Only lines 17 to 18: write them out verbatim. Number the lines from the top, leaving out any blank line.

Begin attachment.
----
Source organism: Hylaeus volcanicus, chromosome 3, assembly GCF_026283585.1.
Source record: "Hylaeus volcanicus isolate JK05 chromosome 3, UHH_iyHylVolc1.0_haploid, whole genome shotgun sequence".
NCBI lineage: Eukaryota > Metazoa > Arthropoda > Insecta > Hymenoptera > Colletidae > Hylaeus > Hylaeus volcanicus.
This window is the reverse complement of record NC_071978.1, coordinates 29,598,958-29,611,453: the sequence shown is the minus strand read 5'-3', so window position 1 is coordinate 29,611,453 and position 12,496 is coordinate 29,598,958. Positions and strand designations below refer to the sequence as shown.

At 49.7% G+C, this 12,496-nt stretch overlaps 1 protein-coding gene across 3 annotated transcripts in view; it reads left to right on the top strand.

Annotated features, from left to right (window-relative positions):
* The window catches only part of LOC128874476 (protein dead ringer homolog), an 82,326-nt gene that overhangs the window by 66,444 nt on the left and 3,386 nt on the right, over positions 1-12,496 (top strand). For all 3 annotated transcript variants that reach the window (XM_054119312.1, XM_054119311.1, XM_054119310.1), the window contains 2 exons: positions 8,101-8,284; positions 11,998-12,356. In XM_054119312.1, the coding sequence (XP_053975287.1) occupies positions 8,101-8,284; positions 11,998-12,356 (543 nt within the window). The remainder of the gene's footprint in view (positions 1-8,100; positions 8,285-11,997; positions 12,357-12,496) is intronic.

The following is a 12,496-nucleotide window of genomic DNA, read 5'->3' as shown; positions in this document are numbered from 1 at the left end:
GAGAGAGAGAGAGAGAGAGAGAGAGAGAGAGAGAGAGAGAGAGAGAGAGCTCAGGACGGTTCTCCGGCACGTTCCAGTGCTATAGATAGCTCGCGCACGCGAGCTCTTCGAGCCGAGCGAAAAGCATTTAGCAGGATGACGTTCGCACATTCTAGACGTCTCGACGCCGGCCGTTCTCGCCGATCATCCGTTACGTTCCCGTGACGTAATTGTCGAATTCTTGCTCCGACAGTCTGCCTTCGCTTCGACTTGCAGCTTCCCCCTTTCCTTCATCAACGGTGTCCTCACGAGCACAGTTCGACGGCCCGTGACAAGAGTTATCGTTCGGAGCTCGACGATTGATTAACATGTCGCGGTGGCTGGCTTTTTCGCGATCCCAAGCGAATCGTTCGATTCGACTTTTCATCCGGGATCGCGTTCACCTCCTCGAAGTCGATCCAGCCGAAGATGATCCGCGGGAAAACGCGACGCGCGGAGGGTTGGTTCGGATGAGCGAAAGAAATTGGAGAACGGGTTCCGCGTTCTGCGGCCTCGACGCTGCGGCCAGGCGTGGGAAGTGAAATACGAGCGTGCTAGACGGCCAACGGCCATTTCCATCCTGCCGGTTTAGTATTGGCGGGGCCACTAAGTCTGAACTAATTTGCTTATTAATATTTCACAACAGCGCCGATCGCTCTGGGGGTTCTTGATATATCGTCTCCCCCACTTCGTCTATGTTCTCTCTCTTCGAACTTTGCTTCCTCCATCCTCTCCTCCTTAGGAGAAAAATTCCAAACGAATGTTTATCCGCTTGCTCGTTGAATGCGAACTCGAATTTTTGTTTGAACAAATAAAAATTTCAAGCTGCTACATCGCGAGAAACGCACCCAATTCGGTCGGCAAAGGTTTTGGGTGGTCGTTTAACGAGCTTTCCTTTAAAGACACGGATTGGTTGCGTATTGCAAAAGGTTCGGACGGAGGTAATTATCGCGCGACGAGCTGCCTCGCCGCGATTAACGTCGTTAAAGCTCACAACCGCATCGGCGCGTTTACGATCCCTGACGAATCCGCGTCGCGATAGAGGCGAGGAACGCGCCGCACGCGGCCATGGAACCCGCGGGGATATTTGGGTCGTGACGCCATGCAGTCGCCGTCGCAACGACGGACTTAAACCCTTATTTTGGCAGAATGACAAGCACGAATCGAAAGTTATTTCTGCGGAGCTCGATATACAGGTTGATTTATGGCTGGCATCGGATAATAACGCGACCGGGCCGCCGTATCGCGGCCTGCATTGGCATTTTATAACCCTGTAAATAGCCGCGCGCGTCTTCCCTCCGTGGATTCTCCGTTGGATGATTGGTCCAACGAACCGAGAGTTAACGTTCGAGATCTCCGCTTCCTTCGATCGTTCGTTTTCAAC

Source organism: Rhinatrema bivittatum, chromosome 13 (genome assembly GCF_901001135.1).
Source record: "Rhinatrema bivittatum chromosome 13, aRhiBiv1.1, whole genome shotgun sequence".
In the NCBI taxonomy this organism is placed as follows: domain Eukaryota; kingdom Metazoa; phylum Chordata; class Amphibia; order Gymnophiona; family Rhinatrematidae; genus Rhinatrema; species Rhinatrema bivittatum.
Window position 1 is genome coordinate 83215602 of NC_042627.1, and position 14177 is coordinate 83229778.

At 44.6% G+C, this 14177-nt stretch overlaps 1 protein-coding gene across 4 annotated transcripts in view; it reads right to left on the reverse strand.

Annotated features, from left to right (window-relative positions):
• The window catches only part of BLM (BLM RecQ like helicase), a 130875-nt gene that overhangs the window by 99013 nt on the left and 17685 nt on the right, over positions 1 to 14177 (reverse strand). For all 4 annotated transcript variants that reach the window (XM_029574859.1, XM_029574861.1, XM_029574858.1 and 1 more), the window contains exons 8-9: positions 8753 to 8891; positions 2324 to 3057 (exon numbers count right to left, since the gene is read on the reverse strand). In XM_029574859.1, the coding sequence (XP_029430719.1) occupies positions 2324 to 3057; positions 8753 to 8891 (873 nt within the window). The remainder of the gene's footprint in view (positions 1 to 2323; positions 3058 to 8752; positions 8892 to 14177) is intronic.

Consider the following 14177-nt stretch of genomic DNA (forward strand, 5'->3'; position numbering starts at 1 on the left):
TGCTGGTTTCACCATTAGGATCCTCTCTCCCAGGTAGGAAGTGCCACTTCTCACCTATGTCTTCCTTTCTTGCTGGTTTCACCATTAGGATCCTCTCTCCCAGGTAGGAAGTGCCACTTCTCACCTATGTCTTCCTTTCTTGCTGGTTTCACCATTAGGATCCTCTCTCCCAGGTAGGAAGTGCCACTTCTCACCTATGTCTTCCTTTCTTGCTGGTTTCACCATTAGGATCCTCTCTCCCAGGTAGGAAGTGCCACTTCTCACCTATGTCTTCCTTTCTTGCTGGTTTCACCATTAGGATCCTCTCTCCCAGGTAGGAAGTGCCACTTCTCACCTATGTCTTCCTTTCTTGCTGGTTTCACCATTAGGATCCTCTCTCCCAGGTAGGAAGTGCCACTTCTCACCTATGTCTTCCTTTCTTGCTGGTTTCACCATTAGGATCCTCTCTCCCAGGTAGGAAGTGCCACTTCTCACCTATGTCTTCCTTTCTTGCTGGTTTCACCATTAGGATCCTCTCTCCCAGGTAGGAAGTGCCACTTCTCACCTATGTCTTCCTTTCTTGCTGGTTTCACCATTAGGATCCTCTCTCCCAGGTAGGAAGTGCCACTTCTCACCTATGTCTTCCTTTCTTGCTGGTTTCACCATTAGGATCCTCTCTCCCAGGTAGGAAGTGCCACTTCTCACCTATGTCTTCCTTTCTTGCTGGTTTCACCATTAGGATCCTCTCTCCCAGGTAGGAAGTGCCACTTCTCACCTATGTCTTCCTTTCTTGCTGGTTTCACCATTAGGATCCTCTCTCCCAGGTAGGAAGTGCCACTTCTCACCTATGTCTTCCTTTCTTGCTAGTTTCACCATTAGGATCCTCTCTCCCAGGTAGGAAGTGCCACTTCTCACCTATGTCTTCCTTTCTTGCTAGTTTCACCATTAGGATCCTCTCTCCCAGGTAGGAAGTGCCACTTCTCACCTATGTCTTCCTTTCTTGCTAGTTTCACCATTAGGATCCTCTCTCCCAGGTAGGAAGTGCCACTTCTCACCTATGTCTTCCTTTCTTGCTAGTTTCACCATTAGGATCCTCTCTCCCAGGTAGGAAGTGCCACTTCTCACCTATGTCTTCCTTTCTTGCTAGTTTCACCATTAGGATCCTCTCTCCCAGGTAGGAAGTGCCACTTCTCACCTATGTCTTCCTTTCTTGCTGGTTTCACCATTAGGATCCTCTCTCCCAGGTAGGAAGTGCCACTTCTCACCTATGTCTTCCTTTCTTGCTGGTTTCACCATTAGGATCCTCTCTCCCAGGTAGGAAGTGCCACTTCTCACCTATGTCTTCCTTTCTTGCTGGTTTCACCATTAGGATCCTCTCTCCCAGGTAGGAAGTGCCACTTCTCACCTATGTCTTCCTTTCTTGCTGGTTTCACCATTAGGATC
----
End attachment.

Consider the following 14177-nt stretch of genomic DNA (forward strand, 5'->3'; position numbering starts at 1 on the left):
TGCTGGTTTCACCATTAGGATCCTCTCTCCCAGGTAGGAAGTGCCACTTCTCACCTATGTCTTCCTTTCTTGCTGGTTTCACCATTAGGATCCTCTCTCCCAGGTAGGAAGTGCCACTTCTCACCTATGTCTTCCTTTCTTGCTGGTTTCACCATTAGGATCCTCTCTCCCAGGTAGGAAGTGCCACTTCTCACCTATGTCTTCCTTTCTTGCTGGTTTCACCATTAGGATCCTCTCTCCCAGGTAGGAAGTGCCACTTCTCACCTATGTCTTCCTTTCTTGCTGGTTTCACCATTAGGATCCTCTCTCCCAGGTAGGAAGTGCCACTTCTCACCTATGTCTTCCTTTCTTGCTGGTTTCACCATTAGGATCCTCTCTCCCAGGTAGGAAGTGCCACTTCTCACCTATGTCTTCCTTTCTTGCTGGTTTCACCATTAGGATCCTCTCTCCCAGGTAGGAAGTGCCACTTCTCACCTATGTCTTCCTTTCTTGCTGGTTTCACCATTAGGATCCTCTCTCCCAGGTAGGAAGTGCCACTTCTCACCTATGTCTTCCTTTCTTGCTGGTTTCACCATTAGGATCCTCTCTCCCAGGTAGGAAGTGCCACTTCTCACCTATGTCTTCCTTTCTTGCTGGTTTCACCATTAGGATCCTCTCTCCCAGGTAGGAAGTGCCACTTCTCACCTATGTCTTCCTTTCTTGCTGGTTTCACCATTAGGATCCTCTCTCCCAGGTAGGAAGTGCCACTTCTCACCTATGTCTTCCTTTCTTGCTGGTTTCACCATTAGGATCCTCTCTCCCAGGTAGGAAGTGCCACTTCTCACCTATGTCTTCCTTTCTTGCTAGTTTCACCATTAGGATCCTCTCTCCCAGGTAGGAAGTGCCACTTCTCACCTATGTCTTCCTTTCTTGCTAGTTTCACCATTAGGATCCTCTCTCCCAGGTAGGAAGTGCCACTTCTCACCTATGTCTTCCTTTCTTGCTAGTTTCACCATTAGGATCCTCTCTCCCAGGTAGGAAGTGCCACTTCTCACCTATGTCTTCCTTTCTTGCTAGTTTCACCATTAGGATCCTCTCTCCCAGGTAGGAAGTGCCACTTCTCACCTATGTCTTCCTTTCTTGCTAGTTTCACCATTAGGATCCTCTCTCCCAGGTAGGAAGTGCCACTTCTCACCTATGTCTTCCTTTCTTGCTGGTTTCACCATTAGGATCCTCTCTCCCAGGTAGGAAGTGCCACTTCTCACCTATGTCTTCCTTTCTTGCTGGTTTCACCATTAGGATCCTCTCTCCCAGGTAGGAAGTGCCACTTCTCACCTATGTCTTCCTTTCTTGCTGGTTTCACCATTAGGATCCTCTCTCCCAGGTAGGAAGTGCCACTTCTCACCTATGTCTTCCTTTCTTGCTGGTTTCACCATTAGGATC